Telemedicine “keeps me from having to drive — sometimes over an hour away — to a specialist, so it is saving in travel and expenses,” said Brittany Foster, 28, of Rhode Island, who was diagnosed with pulmonary hypertension due to congenital heart disease shortly after her birth, and with Currarino syndrome, a rare genetic disease typically affecting the lower spine (sacrum), rectum, or presacral soft tissues, at age 3.
“The doctors are usually on time, from my experience, when it comes to telemed,” she said. “There’s no need to wait around in an office … which saves my own anxious thoughts.”
But it’s not just 20-, 30-, or 40-year-olds who might appreciate the technology and what it can offer. Older people may stand to benefit the most.
Younger patients, including millennials “who obviously have mobile devices, some literally attached to their bodies,” were the first to adopt telemedicine, Shook said. “But I’m noticing that my patients who are older … people who never even thought of doing this before, are really impressed by how easy it is to do.”
My “ALS patients are a great example of how we can connect … and provide excellent care virtually,” he added. “It’s very hard for them to get back and forth between their home and the clinic.”
“Historically, Medicare refused to avail patients of telehealth. Why? I don’t know,” said Gelblum, whose patients include those with Parkinson’s and Alzheimer’s. “Because Medicare beneficiaries being older and more infirm would have the greatest difficulty physically going to the doctor.”
The Cleveland Clinic’s platforms are AmericanWell (amwell) and Express Care Online, which — like healow, which Gelblum uses at First Choice — are well-integrated into their respective centers’ electronic health (or medical) records (EHR/EMR) system.
All three platforms are secure, compliant, and largely walk people through initial steps of any medical visit: sending out appointment notices or reminders that include links, and filling out a health questionnaire for a doctor to review before inviting the patient “into the office.”
They allow a provider to pull up charts, lab results, imaging scans, and other records; an invite is sent once everything’s ready. Both also support wearable apps that can monitor issues such as gait or tremor, and — if a patient has the necessary tools — can instantly display blood pressure, blood-oxygen levels (pulse oximeter), or heart rate measures.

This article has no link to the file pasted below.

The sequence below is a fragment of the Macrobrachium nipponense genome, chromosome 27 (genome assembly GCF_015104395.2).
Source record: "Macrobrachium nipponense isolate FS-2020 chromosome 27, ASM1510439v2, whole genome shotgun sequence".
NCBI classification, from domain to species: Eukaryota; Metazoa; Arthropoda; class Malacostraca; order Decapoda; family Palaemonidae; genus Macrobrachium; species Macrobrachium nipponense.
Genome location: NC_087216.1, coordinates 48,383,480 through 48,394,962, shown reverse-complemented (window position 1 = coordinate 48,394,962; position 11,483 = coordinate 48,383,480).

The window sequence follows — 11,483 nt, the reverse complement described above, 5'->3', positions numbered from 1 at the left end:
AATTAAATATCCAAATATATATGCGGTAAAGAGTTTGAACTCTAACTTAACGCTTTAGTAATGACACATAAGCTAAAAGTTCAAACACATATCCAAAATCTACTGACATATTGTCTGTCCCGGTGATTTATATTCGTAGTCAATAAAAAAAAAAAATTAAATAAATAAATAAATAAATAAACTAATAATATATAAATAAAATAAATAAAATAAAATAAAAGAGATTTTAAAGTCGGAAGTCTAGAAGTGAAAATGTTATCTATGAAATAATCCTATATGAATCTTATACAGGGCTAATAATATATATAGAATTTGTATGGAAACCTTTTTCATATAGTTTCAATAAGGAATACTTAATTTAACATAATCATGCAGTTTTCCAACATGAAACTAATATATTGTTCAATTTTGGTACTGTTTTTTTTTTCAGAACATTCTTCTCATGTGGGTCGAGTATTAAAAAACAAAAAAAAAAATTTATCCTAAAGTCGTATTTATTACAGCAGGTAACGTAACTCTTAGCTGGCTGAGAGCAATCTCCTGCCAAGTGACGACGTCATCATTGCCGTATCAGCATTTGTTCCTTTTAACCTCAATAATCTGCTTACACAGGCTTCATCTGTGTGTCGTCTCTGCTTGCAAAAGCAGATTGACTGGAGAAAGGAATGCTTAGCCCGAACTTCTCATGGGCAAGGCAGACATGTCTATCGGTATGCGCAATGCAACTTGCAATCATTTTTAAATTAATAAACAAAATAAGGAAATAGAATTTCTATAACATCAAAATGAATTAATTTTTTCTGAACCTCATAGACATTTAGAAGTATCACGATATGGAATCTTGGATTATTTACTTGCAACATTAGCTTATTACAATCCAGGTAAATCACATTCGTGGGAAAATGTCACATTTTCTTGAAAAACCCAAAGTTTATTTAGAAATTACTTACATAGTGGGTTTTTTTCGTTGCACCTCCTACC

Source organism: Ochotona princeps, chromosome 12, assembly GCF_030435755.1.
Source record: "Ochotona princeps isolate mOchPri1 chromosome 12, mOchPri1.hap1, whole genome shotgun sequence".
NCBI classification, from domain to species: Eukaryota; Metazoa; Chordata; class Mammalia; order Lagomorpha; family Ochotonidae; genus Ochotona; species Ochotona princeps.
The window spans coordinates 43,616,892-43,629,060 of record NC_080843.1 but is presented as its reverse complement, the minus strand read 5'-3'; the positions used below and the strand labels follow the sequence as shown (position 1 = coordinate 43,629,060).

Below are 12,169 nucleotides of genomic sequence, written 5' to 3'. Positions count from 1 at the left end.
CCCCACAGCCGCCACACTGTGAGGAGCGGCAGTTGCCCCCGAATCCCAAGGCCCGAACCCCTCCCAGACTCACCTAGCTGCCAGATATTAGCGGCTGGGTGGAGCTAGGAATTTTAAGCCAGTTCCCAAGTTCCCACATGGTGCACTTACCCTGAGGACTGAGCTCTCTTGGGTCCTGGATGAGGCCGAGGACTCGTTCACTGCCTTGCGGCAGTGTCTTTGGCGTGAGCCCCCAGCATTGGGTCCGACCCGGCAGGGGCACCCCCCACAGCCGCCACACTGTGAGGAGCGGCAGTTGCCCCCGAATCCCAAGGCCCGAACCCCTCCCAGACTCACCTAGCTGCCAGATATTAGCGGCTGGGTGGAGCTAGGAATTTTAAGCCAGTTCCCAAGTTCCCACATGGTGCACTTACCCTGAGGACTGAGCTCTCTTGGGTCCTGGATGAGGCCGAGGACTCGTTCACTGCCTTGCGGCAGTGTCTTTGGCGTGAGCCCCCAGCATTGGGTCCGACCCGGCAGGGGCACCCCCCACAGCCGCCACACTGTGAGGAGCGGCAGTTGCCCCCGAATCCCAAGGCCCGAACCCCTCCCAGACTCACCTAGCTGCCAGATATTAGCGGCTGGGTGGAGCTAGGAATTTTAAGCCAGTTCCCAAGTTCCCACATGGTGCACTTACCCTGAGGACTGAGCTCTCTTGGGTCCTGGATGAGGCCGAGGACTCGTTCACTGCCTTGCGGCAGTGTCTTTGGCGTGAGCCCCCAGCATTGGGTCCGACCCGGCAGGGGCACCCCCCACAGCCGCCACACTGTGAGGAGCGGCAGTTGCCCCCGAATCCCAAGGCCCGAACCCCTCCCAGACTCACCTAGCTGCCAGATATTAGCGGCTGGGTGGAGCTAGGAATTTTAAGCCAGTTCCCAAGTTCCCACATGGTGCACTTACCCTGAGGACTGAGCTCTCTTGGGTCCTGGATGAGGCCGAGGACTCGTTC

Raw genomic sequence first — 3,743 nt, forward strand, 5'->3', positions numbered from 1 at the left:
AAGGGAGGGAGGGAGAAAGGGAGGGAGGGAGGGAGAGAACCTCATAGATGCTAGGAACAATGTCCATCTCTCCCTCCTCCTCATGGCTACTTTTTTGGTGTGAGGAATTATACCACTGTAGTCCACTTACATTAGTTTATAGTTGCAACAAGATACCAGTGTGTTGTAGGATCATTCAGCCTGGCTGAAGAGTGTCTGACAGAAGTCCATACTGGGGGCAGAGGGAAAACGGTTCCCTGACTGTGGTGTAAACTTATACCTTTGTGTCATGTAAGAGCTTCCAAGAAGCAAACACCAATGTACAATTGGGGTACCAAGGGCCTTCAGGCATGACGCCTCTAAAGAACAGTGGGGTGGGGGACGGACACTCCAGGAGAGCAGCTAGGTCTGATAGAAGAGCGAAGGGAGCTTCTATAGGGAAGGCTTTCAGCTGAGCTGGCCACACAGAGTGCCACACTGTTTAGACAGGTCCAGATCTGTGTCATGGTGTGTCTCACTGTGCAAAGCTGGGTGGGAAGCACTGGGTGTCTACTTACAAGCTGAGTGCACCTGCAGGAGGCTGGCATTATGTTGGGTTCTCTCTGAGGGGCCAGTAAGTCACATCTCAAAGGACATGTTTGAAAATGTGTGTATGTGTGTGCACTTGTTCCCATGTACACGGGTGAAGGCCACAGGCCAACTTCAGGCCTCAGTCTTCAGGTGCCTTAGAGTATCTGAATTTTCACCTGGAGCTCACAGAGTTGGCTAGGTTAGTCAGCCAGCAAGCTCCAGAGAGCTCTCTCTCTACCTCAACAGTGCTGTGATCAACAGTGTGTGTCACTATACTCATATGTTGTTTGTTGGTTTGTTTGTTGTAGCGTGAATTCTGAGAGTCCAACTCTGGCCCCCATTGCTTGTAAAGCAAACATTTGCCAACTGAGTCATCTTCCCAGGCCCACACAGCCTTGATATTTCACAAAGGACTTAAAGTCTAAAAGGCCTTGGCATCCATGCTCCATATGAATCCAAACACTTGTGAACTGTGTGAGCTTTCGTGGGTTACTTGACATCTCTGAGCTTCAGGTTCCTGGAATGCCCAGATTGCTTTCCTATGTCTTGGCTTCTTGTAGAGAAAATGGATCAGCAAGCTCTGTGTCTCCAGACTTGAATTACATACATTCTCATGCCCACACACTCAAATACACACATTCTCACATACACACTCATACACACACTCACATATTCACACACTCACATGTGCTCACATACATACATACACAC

“In my patient population, a lot are visually challenged, memory challenged, dexterity challenged,” said Gelblum, whose oldest televisit patient is 102. “Simplicity is crucial.”
Security is also crucial, and Gelblum disagreed with the government’s opening of telemedicine to popular platforms, like FaceTime or Skype, created for social media.
“You’re allowed to drink a whole bottle of Scotch, but that doesn’t necessarily make it a health choice,” he said. “I think it’s important to remember that, even though … these platforms exist, they don’t always exist for the benefit of the user, or for the benefit of a patient.”
But the need to ramp up a large country, with an estimated 100 million people with chronic conditions, and shift it virtually overnight from face-to-face visits to video or telephone care likely left little choice.
Shook said the Cleveland Clinic’s systems were overwhelmed with demand in mid-March, and its technology department settled on adding FaceTime and Google Duo for their popularity, and “as the most secure from an ITD [information technology department] standpoint.”
He expects that his academic institute’s goal is to return fully to its secure and traditionally HIPAA-compliant platforms.
People with chronic diseases whom we talked to, all who also work with BioNews, favor the convenience of telemedicine as an alternative form of essential care.
“I think that it is great to have telemed as an option. Particularly for the days when I am not feeling my best,” Foster said. On “a follow-up appointment, for example, it seems like I am simply updating the doctor on my status when that can be said over a phone call or check-in email.”
Still, she mentioned being able to better hide possibly serious health concerns when using the medium. “Over the phone,” she said, “I can paint a picture that everything is ‘great’ due to wanting to avoid a hospital admission or wanting to avoid care out of fear.”
Televisits conducted by caregivers who know her well, however, usually don’t allow skipping pointed discussions. And her “doctors usually ask about vital signs,” she added, even though “self-monitoring equipment isn’t something that was ever offered.”
Powell worried that doctors and patients alike would favor the “convenience of a diagnosis or prescription without leaving your home,” and forego “a thorough examination.”
Her own doctors have been vigilant in not allowing her to sidestep essential visits, she said. “However, it’s a slippery slope that is only as good as the institution implementing the telemedicine.”
But the “good outweighs the bad,” she added, especially for those “with weakened immune systems or … trouble with mobility.”
Shook and Gelblum agreed, emphasizing that, once a relationship is established with a patient, many routine exams — across diseases — can be conducted online.
“I don’t think we’re going to ever completely replace that human-to-human interaction that’s so critical in medicine,” Shook said, “but I do think that some of the work we do can be done very effectively on a virtual platform.”
Telemedicine’s “greatest advantage,” said Gelblum, “is that it promotes accessibility in medical care. … Accessibility to care is an enormous hurdle, and that is probably the greatest reason why people get sick.”